Russian Facebook Content May Have Reached Roughly One-Third of US Population

Facebook, Twitter, and Google will publicly testify starting on Tuesday.

Jaap Arriens/NurPhoto/ZUMA Press

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Facebook content from Russian agents may have reached as many as 126 million people over the past two years—the latest revelation in how the operatives used social media platforms to influence the election. Facebook had initially said that posts only reached an estimated 10 million people. 

As the Washington Post reported Monday evening: 

On Tuesday, Facebook’s General Counsel Colin Stretch is expected to say that between 2015 and 2017, the troll farm posted about 80,000 times, and that roughly 29 million people received that content in their news feeds. Because those posts were also liked, shared, and commented on by Facebook users, the company estimates that three times more people – and at most 126 million – may have been exposed to a story that originated from Russian operatives.

Representatives from Facebook, as well as Twitter and Google, will testify before Senate and House committees this week about Russian meddling on the platforms. The Facebook news comes from draft testimonies to Congress that were obtained by reporters ahead of the hearings. 

Google is also expected to confirm before Congress that Russian agents bought ads on its platform, according to the New York Times, which obtained copies of the company’s prepared remarks:

Google said it had found 18 channels that were “likely associated” with the Russian agents that posted political videos to YouTube. All told, those accounts — now suspended — uploaded more than 1,100 videos totaling 43 hours of content from 2015 through the summer of 2017. Google said, in general, those videos had very low view counts; only three percent of the videos had more than 5,000 views and there was no evidence that the accounts had targeted American viewers.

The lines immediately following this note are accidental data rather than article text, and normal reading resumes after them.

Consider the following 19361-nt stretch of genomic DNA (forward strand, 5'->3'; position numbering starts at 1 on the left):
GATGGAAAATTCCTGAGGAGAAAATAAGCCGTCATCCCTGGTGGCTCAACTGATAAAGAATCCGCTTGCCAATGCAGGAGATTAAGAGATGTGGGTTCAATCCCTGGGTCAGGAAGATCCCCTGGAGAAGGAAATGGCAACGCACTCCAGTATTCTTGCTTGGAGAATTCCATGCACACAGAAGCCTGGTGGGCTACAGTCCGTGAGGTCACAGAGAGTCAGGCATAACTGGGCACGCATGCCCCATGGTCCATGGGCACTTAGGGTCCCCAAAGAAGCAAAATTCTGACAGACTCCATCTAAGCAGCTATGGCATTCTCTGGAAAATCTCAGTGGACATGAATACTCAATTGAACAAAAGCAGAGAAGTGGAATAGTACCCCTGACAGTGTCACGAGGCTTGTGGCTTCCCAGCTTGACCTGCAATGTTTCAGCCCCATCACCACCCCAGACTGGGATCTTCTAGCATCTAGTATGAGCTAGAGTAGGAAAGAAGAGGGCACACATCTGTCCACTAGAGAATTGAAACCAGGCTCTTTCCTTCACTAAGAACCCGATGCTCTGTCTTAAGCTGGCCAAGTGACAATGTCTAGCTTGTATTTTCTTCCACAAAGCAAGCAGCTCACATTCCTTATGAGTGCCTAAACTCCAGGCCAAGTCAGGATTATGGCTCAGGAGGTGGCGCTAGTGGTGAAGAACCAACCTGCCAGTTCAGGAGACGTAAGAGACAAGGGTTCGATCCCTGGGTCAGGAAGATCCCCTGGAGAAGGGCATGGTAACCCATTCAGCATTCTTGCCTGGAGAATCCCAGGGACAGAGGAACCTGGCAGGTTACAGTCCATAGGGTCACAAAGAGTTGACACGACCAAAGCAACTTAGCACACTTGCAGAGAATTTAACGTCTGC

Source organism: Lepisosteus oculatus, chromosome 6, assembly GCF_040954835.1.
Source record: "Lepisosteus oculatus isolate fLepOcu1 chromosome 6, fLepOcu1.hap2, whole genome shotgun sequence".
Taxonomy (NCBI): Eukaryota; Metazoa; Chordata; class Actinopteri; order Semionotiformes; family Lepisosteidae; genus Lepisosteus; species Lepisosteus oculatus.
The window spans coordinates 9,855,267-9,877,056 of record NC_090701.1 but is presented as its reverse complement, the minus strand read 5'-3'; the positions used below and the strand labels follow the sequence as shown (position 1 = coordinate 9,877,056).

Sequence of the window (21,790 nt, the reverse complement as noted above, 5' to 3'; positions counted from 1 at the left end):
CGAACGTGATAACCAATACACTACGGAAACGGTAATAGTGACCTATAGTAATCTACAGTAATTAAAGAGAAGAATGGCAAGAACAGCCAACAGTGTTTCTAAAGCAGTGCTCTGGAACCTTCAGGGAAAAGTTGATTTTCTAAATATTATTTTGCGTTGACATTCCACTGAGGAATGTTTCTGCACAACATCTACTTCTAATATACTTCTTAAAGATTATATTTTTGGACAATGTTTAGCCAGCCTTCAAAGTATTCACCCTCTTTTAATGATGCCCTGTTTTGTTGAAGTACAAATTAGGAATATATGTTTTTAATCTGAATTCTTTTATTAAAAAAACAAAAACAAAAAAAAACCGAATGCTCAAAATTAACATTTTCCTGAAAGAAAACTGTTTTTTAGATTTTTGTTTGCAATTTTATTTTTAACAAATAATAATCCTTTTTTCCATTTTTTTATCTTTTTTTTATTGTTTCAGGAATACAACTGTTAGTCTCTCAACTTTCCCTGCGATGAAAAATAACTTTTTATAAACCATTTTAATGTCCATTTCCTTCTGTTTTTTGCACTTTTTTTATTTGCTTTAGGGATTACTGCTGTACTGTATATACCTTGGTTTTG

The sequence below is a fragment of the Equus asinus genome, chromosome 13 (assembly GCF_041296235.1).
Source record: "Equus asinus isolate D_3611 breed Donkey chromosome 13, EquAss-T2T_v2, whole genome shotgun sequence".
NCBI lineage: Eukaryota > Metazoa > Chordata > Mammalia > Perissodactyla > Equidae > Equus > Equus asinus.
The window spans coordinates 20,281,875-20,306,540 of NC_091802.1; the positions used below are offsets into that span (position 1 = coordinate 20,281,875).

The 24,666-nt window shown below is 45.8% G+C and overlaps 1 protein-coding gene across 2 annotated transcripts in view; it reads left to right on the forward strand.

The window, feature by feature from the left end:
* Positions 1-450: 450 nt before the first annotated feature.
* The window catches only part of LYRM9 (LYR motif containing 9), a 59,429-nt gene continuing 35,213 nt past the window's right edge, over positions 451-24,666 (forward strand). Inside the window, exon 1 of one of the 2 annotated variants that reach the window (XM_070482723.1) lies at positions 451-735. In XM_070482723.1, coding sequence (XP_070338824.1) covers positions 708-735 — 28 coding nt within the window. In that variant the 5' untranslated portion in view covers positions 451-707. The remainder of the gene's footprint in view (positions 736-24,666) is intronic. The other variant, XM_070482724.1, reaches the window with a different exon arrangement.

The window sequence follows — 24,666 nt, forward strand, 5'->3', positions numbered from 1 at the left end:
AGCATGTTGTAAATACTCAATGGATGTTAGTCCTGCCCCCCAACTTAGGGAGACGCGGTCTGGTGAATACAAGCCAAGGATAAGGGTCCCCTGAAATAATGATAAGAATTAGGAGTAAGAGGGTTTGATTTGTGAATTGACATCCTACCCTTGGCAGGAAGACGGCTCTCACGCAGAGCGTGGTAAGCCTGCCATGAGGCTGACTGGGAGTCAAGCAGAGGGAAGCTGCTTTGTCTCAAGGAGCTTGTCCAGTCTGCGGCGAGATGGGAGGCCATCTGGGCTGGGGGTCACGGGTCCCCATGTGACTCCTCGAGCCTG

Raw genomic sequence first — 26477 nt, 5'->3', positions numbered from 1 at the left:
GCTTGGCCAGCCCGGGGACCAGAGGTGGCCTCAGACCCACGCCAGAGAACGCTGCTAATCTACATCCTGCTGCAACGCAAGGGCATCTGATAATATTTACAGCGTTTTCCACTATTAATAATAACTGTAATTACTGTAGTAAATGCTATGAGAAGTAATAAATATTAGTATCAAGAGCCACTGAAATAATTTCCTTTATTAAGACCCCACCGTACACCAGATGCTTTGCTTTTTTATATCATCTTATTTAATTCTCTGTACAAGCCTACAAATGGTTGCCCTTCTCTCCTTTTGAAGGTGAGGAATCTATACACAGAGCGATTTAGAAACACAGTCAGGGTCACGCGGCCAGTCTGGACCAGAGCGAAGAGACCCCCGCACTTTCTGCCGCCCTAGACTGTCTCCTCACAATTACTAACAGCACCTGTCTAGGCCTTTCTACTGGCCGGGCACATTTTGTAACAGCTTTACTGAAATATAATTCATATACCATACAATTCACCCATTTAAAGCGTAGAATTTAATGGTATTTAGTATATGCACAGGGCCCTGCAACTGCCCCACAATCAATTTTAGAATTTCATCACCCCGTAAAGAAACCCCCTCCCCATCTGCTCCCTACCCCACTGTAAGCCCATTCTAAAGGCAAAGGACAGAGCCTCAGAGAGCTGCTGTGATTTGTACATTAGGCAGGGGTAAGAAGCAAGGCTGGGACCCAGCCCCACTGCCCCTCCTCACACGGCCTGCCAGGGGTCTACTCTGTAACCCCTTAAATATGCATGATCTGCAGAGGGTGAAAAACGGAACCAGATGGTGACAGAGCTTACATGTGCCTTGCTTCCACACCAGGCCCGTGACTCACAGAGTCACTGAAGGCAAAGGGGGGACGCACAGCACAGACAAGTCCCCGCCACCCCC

Google also confirmed earlier reports that the Internet Research Agency, a Kremlin-linked troll farm, bought $4,700 in ads during the election.  

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You expect the big picture, and it's our job at Mother Jones to give it to you. And right now, so many of the troubles we face are the making not of a virus, but of the quest for profit, political or economic (and not just from the man in the White House who could have offered leadership and comfort but instead gave us bleach).

In "News Is Just Like Waste Management," we unpack what the coronavirus crisis has meant for journalism, including Mother Jones’, and how we can rise to the challenge. If you're able to, this is a critical moment to support our nonprofit journalism with a donation: We've scoured our budget and made the cuts we can without impairing our mission, and we hope to raise $400,000 from our community of online readers to help keep our big reporting projects going because this extraordinary pandemic-plus-election year is no time to pull back.

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